On September 12, the webinar "The Humane Hoax Chicken" will take place. Ever since I read Steve Strifler's book "Chicken: The Dangerous Transformation of America's Favorite Food," I've written a report on the perversity of one of the hardest and lowest-paid jobs in America, and the cruel treatment of animals in the poultry industry.
A Chicken’s Breast is Worth More than a Mexican
Chicken feces spread out inside their houses. They died sooner, stayed sick longer, but they do not leave because they came to America following the American dream. When you come from a violent impoverished country, the last thing you lose is hope. They are caught by the attractiveness of non-seasonal jobs, and now the rapidly expanding poultry map in Eastern North Carolina. The book Chicken: The Dangerous Transformation of America’s Favorite Food highlights this aspect and is key to understanding the perversity of one of the hardest and lowest-paid jobs in America. It also makes us think about the connection between the sad history of racial discrimination in the South and the neoliberal system which only brings poverty and illnesses to the working communities of people of color.
Professor Steve Strifler focusses on his book not only on the history of how the poultry farms in America transitioned from the horizontal model to the vertical one —impoverishing the farmers who raised the chickens— but also denounces how detrimental the over-processing of the chicken plants is for their workers. Strifler decided to disguise himself as a laborer, becoming a friend of his co-workers —the majority them from Mexico and Central America— and the reader gets to know all about their lives: the harms and ills that poultry plants produce in their bodies and minds, the oppressiveness of the facilities, which ironically is the only location where they have a sense of relative stability. The cruelty of the management cleverly measures and regulates their resting, bathroom time, and water intake.
The author served as the management’s translator too, as the majority of the workers do not speak English. In third world countries, the poultry industry is less harmful to the workers’ bodies because technology is not advanced enough to make the working lines speed up the way they do it here, and the poultry industry is still in a more primitive level. The result of our advanced technology in the poultry plants is not a surprise; almost 10 of the workers get a finger or two cut off per year in each of the plants, and many more get their hands injured. It is not a secret that people of color do not have the same protections given other people. But now, immigrants who came to America, permanently or impermanently, are less protected than ever. Norms and regulations about housing and hours of labor have always existed, but they are easy to fool. Fines can be negotiated easily by the plants.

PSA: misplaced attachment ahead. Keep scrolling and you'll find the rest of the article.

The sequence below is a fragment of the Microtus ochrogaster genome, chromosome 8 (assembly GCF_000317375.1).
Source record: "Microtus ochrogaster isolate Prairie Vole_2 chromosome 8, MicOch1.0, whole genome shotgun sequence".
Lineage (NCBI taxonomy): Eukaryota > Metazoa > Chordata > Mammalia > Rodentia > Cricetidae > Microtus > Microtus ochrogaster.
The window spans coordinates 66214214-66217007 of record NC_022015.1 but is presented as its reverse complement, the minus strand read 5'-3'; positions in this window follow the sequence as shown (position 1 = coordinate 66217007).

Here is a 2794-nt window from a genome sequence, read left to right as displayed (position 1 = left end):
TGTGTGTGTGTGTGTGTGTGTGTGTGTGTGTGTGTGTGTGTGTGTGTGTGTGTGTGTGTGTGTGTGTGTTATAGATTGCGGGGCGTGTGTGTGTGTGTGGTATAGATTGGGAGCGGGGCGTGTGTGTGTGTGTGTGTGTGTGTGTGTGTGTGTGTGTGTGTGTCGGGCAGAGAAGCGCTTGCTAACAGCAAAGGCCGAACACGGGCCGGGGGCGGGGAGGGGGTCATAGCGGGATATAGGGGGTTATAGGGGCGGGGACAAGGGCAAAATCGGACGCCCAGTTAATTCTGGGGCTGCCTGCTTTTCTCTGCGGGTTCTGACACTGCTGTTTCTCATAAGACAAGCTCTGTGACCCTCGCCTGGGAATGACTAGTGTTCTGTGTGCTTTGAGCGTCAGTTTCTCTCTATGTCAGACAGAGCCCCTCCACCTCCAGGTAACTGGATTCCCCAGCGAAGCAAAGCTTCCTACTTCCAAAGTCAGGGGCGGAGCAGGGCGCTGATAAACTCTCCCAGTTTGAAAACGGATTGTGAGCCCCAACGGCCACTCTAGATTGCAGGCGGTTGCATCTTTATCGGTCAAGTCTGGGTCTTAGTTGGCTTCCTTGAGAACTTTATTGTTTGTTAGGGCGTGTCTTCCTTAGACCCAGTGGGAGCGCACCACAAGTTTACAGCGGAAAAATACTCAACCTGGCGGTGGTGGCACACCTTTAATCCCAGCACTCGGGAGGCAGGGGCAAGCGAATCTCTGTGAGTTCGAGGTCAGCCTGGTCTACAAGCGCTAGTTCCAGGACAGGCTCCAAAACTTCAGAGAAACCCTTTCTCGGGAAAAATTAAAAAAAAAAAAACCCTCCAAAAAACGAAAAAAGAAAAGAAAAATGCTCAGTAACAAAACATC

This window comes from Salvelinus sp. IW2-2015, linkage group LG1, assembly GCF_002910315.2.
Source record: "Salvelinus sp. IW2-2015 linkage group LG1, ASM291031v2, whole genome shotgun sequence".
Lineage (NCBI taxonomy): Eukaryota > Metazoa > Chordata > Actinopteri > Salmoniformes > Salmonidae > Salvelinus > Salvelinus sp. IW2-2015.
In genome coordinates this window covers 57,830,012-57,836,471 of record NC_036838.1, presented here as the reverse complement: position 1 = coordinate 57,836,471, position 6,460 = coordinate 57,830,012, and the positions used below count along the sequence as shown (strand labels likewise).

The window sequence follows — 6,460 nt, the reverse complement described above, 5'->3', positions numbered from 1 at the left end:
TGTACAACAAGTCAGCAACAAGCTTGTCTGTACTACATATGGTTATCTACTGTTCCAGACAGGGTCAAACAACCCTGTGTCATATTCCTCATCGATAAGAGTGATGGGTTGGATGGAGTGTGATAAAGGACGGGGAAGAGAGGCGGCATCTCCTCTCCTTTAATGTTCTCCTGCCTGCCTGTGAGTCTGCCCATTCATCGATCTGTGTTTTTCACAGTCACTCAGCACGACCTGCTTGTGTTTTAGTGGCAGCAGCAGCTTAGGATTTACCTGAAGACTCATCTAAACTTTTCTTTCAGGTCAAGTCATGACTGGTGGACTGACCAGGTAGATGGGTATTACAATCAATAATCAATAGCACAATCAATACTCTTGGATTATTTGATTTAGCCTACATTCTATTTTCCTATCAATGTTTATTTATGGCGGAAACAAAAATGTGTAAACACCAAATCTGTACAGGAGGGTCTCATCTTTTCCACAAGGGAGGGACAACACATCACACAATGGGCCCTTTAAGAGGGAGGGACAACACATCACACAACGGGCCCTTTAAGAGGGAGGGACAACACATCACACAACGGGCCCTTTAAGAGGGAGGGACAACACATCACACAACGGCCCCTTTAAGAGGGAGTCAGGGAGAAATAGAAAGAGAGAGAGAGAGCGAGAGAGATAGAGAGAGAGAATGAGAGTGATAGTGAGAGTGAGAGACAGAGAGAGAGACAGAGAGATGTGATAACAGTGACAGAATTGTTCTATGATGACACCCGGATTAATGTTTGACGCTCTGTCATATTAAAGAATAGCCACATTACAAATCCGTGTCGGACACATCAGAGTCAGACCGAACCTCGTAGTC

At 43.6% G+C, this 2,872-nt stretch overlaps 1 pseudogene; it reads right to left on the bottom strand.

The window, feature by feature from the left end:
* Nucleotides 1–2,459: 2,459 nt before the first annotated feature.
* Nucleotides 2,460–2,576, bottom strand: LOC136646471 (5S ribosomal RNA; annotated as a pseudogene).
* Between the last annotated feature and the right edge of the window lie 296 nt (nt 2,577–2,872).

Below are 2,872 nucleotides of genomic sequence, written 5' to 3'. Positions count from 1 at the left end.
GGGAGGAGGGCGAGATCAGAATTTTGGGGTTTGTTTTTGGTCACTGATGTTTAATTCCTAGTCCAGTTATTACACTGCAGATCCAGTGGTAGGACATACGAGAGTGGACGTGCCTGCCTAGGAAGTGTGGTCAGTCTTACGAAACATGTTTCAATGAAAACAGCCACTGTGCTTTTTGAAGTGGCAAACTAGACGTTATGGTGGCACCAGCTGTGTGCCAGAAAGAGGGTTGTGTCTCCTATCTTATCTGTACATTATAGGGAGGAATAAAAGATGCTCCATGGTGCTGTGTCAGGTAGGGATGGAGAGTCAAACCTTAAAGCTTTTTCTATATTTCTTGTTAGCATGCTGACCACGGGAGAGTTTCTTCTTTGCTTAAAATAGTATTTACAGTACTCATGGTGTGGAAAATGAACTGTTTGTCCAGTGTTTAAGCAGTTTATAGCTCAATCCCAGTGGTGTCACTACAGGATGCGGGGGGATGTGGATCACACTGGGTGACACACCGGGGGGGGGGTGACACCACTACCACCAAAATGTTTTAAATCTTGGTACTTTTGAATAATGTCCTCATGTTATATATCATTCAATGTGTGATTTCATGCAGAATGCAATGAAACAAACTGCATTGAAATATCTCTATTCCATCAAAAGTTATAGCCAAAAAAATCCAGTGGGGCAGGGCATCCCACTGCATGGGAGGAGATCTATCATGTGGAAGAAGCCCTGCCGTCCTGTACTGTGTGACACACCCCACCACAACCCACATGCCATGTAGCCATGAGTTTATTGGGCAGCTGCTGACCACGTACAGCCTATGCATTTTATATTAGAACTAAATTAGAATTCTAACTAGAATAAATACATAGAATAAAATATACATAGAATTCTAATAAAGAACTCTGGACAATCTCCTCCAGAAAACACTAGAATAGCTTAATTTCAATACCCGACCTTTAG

The precarious situation of the Latino workers is in the process of getting worse with the Trump administration, which is making them more invisible and more discriminated against, “Providing services to immigrants has not been a particularly popular way of spending money in the U.S. Congress, The very same politicians who love to bash immigrants for political purposes quietly facilitate their entry on behalf of corporations who depend on their labor” (p 1445). If this administration is openly more permissive with the harms to the environment and the quality of living for us all, what can we expect for the ones that make only $ 8 per hour under such horrific conditions?
In the long run, consumers also pay because the cheaper the chicken, the more exposure to hormones, chemicals, antibiotics, and over-processing. These millions of chickens loaded with hormones and chemicals will increase the incidence of cancer by contaminating our community drinking, bathing, and fishing waters along with the traditional praying of the fields. At the end of the book, Strifler advocates for a “friendlier chicken” and refers to the free-range chickens as a desirable solution.